Whereas the portraits of the later (Byzantine) emperors are very standardized in that they are all forward-facing, the portraits of the earlier (Roman) emperors vary considerably in poses and in the way they face.[8] The differences in poses and direction is probably attributable to the different source material available to the scribes from the different periods.[9] The forward-facing and distant, motionless appearance of the later emperors reflects official imperial portraiture.[6]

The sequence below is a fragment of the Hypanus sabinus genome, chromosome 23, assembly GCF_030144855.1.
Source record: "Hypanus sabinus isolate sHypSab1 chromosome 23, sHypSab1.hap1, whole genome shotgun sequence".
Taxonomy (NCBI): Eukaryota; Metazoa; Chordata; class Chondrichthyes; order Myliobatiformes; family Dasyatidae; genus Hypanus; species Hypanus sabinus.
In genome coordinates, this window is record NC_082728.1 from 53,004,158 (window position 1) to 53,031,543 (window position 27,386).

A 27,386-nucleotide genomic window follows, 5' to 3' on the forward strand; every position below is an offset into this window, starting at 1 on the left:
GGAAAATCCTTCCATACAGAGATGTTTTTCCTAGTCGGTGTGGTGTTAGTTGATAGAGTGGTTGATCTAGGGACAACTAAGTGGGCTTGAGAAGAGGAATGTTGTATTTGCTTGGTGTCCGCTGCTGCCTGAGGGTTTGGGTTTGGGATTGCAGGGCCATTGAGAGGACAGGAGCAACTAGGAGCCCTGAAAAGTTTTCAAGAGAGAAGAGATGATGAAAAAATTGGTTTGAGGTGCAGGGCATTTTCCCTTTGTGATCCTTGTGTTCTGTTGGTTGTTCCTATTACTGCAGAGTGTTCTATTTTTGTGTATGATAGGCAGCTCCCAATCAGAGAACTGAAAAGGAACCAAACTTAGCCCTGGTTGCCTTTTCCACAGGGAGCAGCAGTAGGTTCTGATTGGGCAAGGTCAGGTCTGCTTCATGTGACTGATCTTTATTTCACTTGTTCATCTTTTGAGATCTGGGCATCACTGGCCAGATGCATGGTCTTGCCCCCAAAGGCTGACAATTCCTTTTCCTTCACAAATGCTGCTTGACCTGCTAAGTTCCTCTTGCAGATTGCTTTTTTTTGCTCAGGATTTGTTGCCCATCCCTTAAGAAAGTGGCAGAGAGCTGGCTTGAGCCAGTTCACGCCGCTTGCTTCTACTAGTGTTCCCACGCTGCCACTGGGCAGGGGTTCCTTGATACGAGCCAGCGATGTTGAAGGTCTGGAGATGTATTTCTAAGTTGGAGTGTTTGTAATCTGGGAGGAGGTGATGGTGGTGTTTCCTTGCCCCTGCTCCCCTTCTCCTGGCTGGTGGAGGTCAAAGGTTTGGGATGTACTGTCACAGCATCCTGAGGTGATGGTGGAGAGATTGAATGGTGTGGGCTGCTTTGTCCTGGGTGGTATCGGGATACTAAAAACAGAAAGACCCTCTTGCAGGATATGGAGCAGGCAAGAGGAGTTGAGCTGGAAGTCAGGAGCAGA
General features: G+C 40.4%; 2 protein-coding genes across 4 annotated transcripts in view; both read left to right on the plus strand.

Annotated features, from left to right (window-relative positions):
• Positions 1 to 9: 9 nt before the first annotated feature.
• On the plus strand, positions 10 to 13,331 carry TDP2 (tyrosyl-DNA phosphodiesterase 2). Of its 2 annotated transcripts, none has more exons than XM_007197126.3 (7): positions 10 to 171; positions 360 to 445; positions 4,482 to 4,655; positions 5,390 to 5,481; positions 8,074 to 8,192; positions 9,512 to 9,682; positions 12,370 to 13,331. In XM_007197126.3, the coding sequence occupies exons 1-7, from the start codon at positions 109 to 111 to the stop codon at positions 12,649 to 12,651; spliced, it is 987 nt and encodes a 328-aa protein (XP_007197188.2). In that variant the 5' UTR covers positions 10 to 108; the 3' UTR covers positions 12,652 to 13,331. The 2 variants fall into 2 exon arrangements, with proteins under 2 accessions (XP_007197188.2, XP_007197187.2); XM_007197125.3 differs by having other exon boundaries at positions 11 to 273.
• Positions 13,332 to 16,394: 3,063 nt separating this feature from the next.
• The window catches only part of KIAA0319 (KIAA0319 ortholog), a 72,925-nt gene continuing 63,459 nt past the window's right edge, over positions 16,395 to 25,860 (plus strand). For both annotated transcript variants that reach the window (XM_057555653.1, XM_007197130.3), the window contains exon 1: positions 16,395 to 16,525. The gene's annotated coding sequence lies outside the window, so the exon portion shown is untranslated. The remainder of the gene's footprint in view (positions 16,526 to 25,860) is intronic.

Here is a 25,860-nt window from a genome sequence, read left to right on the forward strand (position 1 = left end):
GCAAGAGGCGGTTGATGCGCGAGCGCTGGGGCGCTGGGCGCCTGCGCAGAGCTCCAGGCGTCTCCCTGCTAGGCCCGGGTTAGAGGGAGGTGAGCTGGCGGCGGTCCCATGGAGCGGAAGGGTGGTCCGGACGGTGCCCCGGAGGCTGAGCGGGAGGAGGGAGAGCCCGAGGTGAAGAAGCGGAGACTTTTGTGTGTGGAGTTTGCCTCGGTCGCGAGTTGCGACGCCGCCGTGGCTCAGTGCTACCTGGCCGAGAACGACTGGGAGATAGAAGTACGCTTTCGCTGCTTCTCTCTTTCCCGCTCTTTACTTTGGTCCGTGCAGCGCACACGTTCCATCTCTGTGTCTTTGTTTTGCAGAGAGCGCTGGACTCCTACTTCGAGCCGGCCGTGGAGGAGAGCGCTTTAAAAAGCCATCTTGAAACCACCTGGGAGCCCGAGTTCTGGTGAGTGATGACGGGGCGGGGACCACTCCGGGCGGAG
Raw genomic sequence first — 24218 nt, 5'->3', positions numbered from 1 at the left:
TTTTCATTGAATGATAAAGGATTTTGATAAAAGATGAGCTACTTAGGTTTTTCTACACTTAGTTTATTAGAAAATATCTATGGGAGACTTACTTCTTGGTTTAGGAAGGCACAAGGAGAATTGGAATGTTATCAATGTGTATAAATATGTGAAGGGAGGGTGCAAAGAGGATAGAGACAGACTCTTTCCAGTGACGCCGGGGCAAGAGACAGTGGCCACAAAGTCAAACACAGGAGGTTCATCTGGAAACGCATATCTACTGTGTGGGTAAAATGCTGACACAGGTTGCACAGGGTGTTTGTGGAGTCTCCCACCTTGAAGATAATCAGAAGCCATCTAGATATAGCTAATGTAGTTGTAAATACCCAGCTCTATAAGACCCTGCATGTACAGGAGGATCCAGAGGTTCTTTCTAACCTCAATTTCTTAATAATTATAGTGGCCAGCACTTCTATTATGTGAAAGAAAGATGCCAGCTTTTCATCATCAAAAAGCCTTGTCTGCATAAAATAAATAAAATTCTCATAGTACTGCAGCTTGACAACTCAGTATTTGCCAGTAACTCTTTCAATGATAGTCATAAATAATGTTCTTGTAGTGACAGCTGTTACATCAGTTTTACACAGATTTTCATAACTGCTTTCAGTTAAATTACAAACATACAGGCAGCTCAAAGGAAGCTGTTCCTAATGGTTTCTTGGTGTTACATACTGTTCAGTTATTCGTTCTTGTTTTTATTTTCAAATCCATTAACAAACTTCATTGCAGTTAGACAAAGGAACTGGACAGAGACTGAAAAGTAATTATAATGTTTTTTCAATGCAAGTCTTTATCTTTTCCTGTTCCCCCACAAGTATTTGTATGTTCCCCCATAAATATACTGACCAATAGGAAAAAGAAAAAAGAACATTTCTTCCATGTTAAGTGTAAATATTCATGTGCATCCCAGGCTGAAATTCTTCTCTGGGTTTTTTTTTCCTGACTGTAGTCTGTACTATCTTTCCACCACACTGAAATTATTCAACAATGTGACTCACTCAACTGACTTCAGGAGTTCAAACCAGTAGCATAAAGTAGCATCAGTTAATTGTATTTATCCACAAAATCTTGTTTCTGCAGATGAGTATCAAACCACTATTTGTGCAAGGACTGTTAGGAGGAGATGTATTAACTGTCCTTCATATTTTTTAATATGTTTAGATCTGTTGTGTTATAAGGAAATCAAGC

Preceding Zonaras's history is a short introduction, covering folios 2r to 5r and consisting of a brief summary of history from the beginning of the world (following the Biblical story of Genesis) to the fall of Constantinople, under the title "In the beginning God created the heaven and the earth" up to Constantine Palaiologos.[4] After the end of Zonaras's history, the codex contains some blank folios before resuming on folio 289 with various lists.[4] In sequential order, these lists include a list of Byzantine court offices (folio 289v), a list of patriarchs of Constantinople from Metrophanes (306–314) to Gregory III (1443–1451) (folios 290v to 290r), a list of Metropolitan sees of the patriarchate of Constantinople, in hierarchical order (folios 290r to 291r), a list of imperial tombs (folios 291r to 292r) and a list of emperors from Constantine the Great (r. 306–337) onwards (folios 292v to 293v). The codex ends with a description of an equestrian (riding) statue of Justinian I (r. 527–565) in the Augustaion in Constantinople, covering folio 295.[4]